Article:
"The unexamined life is not worth living" Socrates

- - scatterings of ideas sent to my younger self, a sensitive girl who was fooled into believing she was a boy because of anatomy - -

Monday, 7 June 2010

Half of The Time We're Gone, But We Don't Know Where

Public Service Announcement: Quick! Turn up the television! Put on the radio! Thought Alert!
None of you have to ask me because I wonder about it myself: where do all these crazy ideas come from? I have a suggestion. All of us have an idea factory, producing them in huge quantities. The reason we don’t hear them all is that we are distracted much of the time. In my case, working full time in an area that required a lot of mental focus distracted me for many years from consciously observing most of my ideas. Even when they came, I was distracted from them very quickly, and not just by the work; by the noise and fuss that is an integral part of our society. Paul Simon said it many years ago: “half of the time were gone, but we don’t know where”.

And now for your diversion, An Allegory:

In our part of Ontario we get lots of visits from fox, rabbits, the odd bear or moose as well as the regular sort of wild mammals that inhabit most of Eastern North America; mice, squirrels, chipmunks and raccoons. We also get lots of deer.
It is interesting watching deer feed, especially as a contrast to watching a domesticated cow doing the same thing. The cow is the ultimate model of confidence. No dangers exist in the life of the cow (they think), so while they eat they have a dull (no stupid is more appropriate) look. They take their time, moving slowly toward their next meal, or, whatever.
A deer is agitated while it eats, as though it is aware that eating might distract her from noticing a predator lurking in the forest nearby. The ears rotate in a sort of twitch. The eyes are bright and so alive.

Perhaps you may have noticed that getting distracted sometimes seems to be the number one goal of our society. People watch television, even when there is nothing on that interests us. Music playing in the background keeps shoppers from noticing that there is nothing they really need in the stores. Television screens on the walls of buildings convince us their product is one we really must have. Everywhere we go, distractions follow. Unaware of ourselves, senses are dulled to our surroundings and original thoughts are unable to penetrate the wall of sensory overload. We are happy and contented, buying products we are told to buy, believe the advertising we are drowned in, and every now and then wonder where our independence has gone, only to be distracted again and forget that thought entirely, returning to blissful ignorance.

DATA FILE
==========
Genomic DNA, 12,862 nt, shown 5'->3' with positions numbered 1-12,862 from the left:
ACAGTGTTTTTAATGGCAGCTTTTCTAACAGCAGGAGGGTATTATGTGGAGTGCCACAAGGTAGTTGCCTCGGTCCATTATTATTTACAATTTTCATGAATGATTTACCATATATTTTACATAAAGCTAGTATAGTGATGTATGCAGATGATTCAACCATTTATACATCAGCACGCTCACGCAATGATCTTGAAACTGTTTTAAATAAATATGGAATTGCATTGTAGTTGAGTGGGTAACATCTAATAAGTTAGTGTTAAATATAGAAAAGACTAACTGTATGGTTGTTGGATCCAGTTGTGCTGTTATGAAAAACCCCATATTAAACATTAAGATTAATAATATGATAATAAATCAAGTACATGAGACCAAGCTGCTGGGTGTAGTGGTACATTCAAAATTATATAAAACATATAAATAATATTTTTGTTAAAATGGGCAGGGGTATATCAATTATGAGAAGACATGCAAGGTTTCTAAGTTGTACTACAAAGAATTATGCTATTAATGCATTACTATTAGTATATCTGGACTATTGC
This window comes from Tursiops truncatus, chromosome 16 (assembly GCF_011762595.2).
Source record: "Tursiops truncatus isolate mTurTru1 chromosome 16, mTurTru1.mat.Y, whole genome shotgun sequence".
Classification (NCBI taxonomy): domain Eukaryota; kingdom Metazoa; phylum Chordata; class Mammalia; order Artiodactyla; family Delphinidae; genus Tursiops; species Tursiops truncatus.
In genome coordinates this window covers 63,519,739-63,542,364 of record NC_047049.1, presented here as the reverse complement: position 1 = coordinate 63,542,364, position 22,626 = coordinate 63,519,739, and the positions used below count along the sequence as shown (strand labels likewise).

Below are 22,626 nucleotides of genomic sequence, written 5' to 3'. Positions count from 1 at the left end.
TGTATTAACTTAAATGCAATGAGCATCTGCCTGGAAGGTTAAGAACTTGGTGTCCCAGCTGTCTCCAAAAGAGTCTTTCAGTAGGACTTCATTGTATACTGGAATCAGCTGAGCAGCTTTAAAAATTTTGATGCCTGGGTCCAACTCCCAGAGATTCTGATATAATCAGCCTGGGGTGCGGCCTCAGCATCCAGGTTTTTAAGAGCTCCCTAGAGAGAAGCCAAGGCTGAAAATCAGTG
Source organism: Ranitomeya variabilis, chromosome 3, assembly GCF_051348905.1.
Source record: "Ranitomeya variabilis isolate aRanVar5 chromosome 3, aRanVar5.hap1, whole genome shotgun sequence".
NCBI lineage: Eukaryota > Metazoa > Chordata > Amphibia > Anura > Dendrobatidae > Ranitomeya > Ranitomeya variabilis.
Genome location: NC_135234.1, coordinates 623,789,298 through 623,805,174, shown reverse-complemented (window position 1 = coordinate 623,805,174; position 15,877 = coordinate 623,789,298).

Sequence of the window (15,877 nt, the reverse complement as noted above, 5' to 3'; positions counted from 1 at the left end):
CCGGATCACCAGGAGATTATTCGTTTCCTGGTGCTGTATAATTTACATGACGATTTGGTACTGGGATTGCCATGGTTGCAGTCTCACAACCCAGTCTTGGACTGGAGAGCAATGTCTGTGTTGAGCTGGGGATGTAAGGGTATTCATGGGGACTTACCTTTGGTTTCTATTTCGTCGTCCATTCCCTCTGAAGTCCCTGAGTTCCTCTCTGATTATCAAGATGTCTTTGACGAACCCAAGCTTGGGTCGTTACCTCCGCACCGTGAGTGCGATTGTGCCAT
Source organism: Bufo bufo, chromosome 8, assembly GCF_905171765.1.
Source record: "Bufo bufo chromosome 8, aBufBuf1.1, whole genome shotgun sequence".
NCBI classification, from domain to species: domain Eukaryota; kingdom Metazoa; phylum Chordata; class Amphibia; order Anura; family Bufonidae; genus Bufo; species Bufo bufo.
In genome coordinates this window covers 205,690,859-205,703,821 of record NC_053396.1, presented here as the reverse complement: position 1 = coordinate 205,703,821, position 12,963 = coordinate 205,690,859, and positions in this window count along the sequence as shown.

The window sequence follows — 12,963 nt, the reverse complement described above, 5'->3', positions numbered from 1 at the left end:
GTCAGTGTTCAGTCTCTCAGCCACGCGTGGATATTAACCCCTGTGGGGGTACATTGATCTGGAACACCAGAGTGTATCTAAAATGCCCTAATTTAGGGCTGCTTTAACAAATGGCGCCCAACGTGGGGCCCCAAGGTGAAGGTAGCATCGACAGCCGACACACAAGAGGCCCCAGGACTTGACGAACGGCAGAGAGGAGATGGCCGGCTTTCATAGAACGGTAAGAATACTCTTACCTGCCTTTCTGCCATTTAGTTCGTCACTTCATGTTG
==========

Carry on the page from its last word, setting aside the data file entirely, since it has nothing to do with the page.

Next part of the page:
No thinking required; thinking discouraged. Docile, Contented. Domesticated.
Like the cattle, we cannot be blamed if we do not know the truth of our lives, since it has always been that way.

If my guess is right, the previous description does not fit you, sisters and brothers of Blogistan. Let’s just say that I can hear your ears twitching, as are mine. Please, please, please don’t let it bother you that you aren’t domesticated yet. I for one love all of the 'outside the box' thinking that goes on here. I love that many of you will challenge my ideas and intrude with your own. It is why I am here. Above all, let your honesty shine.



1 comment:

  1. Hey, I got nothing to do today but smile.

    Like Rush Limbaugh says, "You don't need to think. I'll tell you what to think." Roger Waters compared these people to sheep rather than cattle, but it's largely the same.

    I have to say that when I'm in Leslie mode, I'm as alert as a feeding deer. Deer in the headlights, actually. But feeling alive, fer shur.

    LOVE the song reference, a long time favorite. Sounds good on my guitar, too.